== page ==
Time rolled on and Donna and Echo started to join the other families in their sing-alongs. They were singing Bohemian Rhapsody when the sound of guns rattling outside disturbed the song. Rocco went to investigate, followed by Echo and the Nobles. The soldiers were firing at the exhaust pipe of a military Jeep.
“ATMOS,” Echo breathed.
“What?” asked Donna.
Rocco shouted at the soldiers. “Hey! Firing at the car is not so good! You crazy or what?”
“It’s this ATMOS thing!” a soldier yelled back. “It won’t stop! It’s like gas; it’s toxic. It’s all the cars. Every single ATMOS car, they’ve gone mad.”
“My fault, all my fault,” whimpered Echo.
Donna looked back at her. “This is not your fault.”
The soldier pointed his gun at Donna. “You, lady! Turn around! Now!”
“Are you crazy, boy?” Rocco shouted.
“Put the gun down!” demanded Wilf.
“I said turn around, now! Show me your back!” the soldier ordered. Donna raised her hands and turned around. There was nothing on her back. “Sorry, I thought I saw…”
Wilf started berating the soldier, but Donna’s attention had turned to the flash of blue light and the fact that the blonde girl from London was walking around the corner. Donna grabbed Echo’s hand and they followed her.
She was waiting for them. “Hi.”
Blondie motioned to a bench; she and Donna sat, but Echo stayed standing, watching Blondie with pained eyes. They were all silent for a moment. Then the stranger spoke. “It’s the ATMOS devices. We’re lucky it’s not so bad here; Britain hasn’t got that much petrol. But all over Europe, China, South Africa… they’re getting choked by gas.”
“Can anyone stop it?” Donna asked.
She nodded. “Yeah, they’re trying right now, a little band of fighters, on board the Sontaran ship. Any second now.”
The sky suddenly turned to fire, then went dark again. Donna was the only one who was shocked. “And that was…?”
“That was the Torchwood team. Gwen Cooper, Ianto Jones, they gave their lives. And Captain Jack Harkness has transported to the Sontaran home world. There’s no one left.”
Echo choked out a sob. “Uncle Jack…”
“You know him?”
She nodded. “He’s my godfather. If he’s on Sontar, he may as well be dead.”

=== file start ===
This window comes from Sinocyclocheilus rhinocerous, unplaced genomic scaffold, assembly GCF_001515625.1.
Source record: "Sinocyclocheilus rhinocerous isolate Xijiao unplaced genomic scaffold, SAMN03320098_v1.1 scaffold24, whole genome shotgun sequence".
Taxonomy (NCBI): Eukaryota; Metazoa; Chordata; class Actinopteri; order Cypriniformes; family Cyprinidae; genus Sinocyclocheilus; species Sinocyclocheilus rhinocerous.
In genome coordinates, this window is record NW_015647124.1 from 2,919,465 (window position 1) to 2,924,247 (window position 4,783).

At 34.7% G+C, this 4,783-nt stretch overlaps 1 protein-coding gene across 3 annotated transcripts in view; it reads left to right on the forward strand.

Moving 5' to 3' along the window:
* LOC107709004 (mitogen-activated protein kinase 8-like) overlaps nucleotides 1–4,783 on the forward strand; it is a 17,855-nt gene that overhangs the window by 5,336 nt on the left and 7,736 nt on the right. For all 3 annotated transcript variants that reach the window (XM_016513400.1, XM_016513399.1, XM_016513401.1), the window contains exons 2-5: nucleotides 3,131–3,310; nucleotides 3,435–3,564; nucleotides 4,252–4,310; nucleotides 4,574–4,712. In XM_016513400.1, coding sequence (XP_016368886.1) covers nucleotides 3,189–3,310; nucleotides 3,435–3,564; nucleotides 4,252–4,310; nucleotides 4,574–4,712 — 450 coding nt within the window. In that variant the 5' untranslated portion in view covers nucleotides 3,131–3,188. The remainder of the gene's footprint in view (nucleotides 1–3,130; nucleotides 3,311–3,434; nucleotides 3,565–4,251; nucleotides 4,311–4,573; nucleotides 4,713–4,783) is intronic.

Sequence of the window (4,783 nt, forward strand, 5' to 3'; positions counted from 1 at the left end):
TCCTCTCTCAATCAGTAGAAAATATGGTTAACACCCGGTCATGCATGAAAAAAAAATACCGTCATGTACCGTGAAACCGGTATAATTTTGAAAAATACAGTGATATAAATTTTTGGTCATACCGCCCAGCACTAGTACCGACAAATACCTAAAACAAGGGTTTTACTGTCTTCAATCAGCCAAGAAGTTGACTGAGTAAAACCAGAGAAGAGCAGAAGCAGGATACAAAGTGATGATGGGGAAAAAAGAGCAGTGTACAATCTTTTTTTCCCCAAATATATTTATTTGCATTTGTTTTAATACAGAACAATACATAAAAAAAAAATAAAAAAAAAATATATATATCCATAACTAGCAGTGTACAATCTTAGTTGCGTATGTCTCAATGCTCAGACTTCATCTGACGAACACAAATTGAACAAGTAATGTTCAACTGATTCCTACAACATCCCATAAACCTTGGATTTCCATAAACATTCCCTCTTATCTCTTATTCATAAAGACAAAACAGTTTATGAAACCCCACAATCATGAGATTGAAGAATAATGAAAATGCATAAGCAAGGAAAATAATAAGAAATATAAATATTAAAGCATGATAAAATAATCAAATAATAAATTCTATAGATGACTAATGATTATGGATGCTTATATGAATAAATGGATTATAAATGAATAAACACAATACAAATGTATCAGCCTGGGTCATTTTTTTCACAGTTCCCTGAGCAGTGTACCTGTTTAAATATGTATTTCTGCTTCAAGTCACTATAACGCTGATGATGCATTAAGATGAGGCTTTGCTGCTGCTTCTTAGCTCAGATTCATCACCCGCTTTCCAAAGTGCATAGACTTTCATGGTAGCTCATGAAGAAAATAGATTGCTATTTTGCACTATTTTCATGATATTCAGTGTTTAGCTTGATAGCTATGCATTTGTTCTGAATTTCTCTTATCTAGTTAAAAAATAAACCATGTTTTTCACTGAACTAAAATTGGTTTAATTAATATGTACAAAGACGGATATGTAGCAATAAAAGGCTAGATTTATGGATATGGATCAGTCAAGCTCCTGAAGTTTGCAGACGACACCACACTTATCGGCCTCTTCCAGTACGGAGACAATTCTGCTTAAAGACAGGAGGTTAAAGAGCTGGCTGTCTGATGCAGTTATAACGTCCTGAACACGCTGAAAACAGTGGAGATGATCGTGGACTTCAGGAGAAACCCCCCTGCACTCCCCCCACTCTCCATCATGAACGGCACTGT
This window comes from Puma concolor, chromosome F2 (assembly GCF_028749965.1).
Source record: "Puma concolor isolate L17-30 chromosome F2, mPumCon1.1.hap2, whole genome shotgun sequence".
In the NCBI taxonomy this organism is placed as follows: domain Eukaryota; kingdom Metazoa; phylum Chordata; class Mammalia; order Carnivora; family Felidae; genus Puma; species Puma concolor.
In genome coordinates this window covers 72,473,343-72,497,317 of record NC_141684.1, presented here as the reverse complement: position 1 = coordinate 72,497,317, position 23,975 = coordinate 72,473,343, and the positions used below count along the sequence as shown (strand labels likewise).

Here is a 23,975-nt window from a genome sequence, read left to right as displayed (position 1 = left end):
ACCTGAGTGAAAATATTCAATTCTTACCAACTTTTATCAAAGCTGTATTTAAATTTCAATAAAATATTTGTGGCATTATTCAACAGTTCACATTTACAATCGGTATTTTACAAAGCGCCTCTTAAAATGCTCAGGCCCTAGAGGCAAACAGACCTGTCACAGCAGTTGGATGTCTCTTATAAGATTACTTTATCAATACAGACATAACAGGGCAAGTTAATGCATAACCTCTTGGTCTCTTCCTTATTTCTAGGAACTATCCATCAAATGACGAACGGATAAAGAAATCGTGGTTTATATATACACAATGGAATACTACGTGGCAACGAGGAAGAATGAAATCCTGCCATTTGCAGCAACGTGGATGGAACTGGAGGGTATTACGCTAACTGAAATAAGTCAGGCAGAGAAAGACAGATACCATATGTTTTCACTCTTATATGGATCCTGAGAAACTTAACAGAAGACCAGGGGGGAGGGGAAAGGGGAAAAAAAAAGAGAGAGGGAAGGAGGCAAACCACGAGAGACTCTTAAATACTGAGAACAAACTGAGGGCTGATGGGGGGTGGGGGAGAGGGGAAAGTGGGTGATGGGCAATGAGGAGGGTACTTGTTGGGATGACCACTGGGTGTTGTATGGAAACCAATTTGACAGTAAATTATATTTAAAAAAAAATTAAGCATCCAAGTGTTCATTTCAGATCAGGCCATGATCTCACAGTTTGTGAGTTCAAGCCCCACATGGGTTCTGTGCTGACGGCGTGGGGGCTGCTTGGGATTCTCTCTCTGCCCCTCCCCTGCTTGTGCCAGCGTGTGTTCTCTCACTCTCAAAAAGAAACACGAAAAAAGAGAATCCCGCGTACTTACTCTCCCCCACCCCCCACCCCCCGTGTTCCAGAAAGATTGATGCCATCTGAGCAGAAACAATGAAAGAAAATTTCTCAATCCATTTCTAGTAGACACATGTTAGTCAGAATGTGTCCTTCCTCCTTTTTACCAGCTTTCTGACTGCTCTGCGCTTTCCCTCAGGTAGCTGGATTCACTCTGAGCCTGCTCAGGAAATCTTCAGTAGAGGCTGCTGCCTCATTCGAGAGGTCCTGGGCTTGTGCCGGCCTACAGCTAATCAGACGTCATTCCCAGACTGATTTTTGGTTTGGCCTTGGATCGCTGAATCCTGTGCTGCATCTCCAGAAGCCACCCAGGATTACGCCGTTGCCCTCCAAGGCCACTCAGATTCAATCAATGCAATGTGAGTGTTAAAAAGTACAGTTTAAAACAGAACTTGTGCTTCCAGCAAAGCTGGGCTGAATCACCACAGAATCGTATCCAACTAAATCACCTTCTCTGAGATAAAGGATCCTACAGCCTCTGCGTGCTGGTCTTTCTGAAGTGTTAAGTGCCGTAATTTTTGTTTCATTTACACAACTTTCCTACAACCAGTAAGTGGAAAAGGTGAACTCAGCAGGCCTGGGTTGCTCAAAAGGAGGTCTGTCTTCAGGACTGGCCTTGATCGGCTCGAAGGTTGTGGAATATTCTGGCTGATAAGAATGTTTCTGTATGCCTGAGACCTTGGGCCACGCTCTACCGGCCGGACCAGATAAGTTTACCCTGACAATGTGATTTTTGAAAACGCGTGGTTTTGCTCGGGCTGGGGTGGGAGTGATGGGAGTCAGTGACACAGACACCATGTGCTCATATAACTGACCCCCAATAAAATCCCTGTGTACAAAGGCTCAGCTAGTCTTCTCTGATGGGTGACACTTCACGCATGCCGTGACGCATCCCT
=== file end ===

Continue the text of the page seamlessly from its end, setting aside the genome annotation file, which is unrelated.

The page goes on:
Donna reached out and took Echo’s hand. Blondie watched them, curiously. “You sure her name’s not Lilith?”
“She said she doesn’t remember her name, that she forgot once she was supposed to stop existing, that she’s just an echo.” Donna sighed. “You’re always wearing the same clothes. Why won’t you tell me your name?”
“None of this was meant to happen,” Blondie said. “There was a man, this wonderful man and his daughter, and they stopped it. The Titanic, the Adipose, the ATMOS. They stopped them all from happening.
“Echo and her father. That… Doctor?”
She nodded. “You knew him.”
Donna jerked her head at Echo. “That’s what she said, too. That we met in our ‘prime universe’.”
“I think you dream about him sometimes. It’s a man in a suit. Tall, thin man. Great hair. Some really great hair.”
“Who are you?”
“I was like you. I used to be you. You’ve travelled with them, Donna. You’ve travelled with the Doctor and Lilith in a different world.”
Donna shook her head. “You’re wrong. You and Echo.” She looked at the latter. “I’m sorry, he’s dead.”
“We need the Doctor more than ever. I've been pulled across from a different universe because every single universe is in danger. It's coming, Donna. It's coming from across the stars and nothing can stop it.”
“What is?” Donna demanded.
“The darkness,” Blondie said, simply.
“Well, what do you keep telling me for? What am I supposed to do? I’m nothing special. I mean, I’m… I’m not… I’m a temp. I’m not even that, I’m nothing!”
Blondie turned serious. “Donna Noble, you’re the most important woman in the whole of creation.”
“Oh, don’t. Just… don’t.” Donna sighed. “I’m tired. I’m so… tired.”
She stood and offered her hand. “I need you to come with me.”
“Yeah, well, blonde hair might work on the men, but you ain’t shifting me, lady,” Donna sniffed.
To her surprise, Echo chuckled and Blondie smiled. “That’s more like it.”
“I’ve got plenty more.”
“I know you’ll come with me. Only when you want to.”
Donna glared at her. “You’ll have a long wait, then.”
“Not really, just three weeks. Tell me, does your grandfather still own that telescope?”
“He never lets go of it,” she confirmed.
Blondie stood. “Three weeks time. But you’ve got to be certain. ‘Cause when you come with me, Donna… I’m sorry, so sorry, but you’re gonna die.” And with that, she faded away in front of Donna’s eyes.
“What did she mean?”
Echo shook her head. “I… I don’t know.”
A week later, Echo stood back as Rocco hugged Donna with his usual enthusiasm. “And you! I’m going to miss you most of all, all flame-haired and fiery.”
Donna laughed. “Oh, but why do you have to go?”
“It’s the new law! England is for the English, et cetera. They can’t send us home; the oceans are closed! They build labor camps.”
“I know, but labor doing what? There aren’t any jobs.”
“Sewing! Digging! Is good! Now, stop it before I kiss you too much.” Rocco turned to Wilf and saluted. “Wilfred. My capitano.”
Wilf saluted back. The two men regarded each other somberly, then Rocco climbed up to the military van were the rest of his family was sitting. Wilf’s eyes were red from unshed tears. His voice trembled. “Labor camps. That’s what they called them first time. It’s happening again.”
“I’m sorry,” Echo whispered. “I’m so sorry.”
Two weeks after that, Donna, Echo, and Wilf sat outside at night, by his precious telescope. “You know,” he said, “we’d get a bit of cash if we sold this thing.”